Visualization is a key component to understanding and communicating your understanding to an audience. The more second nature turning your data into plots becomes, the more you can focus on the overall goals instead of being stuck on technical details.
As a freelance data analyst, I know that often times between when a project arrives at your table until it needs to be delivered is shorter than you would like, leaving limited time to consult documentation and search Stackoverflow.
This exercise set is a drilling exercise for the advanced user, but can be completed by a novice with patience and willingness to learn.
Solutions are available here.
viridis packages. Combine the three Pima data-sets from (
MASS) (used in the previous exercise set) and make a 2D density (density heat map) plot of
Using the same data, overlay a histogram of
bmi with a normal density curve using the sample mean and standard deviation.
accdeaths data-set from
MASS, make a line plot with time on the x-axis. Mark the maximum and minimum value of accidental deaths in a month with a read and blue dot, respectively. Note that the data does not come in ggplot-friendly format.
The internet surely loves cats, but most users have little idea how much a cat’s organs weigh. Using the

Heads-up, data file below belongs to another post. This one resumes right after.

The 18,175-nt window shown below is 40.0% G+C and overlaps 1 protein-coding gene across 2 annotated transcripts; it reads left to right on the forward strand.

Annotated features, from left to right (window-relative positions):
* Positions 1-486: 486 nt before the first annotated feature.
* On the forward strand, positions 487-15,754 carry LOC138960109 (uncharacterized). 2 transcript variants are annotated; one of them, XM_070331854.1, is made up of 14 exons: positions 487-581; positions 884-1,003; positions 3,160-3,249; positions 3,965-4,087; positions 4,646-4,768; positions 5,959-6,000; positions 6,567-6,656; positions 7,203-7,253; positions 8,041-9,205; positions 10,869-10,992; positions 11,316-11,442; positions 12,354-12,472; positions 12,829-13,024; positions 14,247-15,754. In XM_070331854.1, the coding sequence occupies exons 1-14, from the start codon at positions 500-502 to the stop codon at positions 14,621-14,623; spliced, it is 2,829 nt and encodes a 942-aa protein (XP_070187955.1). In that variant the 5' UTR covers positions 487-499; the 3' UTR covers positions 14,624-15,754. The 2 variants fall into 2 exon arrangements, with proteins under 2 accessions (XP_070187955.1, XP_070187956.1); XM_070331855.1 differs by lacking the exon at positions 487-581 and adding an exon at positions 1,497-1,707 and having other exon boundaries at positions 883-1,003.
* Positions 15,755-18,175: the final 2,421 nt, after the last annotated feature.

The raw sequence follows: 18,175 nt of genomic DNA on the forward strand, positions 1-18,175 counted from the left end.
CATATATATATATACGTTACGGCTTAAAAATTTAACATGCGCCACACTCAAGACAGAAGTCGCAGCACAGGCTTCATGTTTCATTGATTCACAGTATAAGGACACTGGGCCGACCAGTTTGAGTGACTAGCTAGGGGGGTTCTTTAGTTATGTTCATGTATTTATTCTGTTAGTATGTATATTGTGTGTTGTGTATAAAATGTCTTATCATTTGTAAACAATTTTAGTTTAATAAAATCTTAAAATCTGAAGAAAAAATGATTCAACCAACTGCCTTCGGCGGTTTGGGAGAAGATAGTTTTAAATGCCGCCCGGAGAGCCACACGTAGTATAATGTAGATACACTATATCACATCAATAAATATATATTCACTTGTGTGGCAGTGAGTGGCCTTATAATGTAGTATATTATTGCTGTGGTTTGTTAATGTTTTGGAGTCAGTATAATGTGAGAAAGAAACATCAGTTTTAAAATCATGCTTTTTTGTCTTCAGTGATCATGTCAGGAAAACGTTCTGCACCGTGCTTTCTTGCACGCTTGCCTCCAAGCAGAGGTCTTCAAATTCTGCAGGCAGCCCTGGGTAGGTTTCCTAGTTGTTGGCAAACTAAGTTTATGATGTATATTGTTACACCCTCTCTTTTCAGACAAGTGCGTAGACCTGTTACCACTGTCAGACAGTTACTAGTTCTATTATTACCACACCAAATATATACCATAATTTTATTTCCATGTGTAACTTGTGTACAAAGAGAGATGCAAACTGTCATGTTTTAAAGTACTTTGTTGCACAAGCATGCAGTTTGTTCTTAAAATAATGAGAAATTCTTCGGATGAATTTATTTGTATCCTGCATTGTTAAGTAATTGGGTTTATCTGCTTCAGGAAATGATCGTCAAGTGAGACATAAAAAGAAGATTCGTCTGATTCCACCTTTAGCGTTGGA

cats data from the
MASS package, make two 2D density plot of total weight versus hearth weight, side by side; one for each gender. In addition, add a dot for each observation.
Back to the
pima data. Make a boxplot for the
glu (glucose concentration), splitting the observations into five age groups with approximately the same number of observations.
economics data-set, make a stacked bar plot with proportions of unemployed to employed (employed or not seeking work) with the date in the x-axis.
msleep data-set, make a scatter plot (body weight versus total sleep) of all animals of the order artiodactyla. Mark the domesticated animals with a different color (from black) and annotate their names onto the graph.
msleep, make one density plot for the total sleep, colored by
vore. Play with the transparency and parameters of the density estimation.
Using the Gapminder data, (available from the
gapminder package) and data from the
rworldmap package, color countries by life expectancy in 2007. Use the
Still using the Gapminder data, make a scatter plot with the GDP per capital on a log scale on the x-axis and life expectancy on the y-axis. Map population to size and color to continent. Write a loop that makes a graph for each year and saves it with
ggsave to your hard drive, so later you can turn it into an animated graph.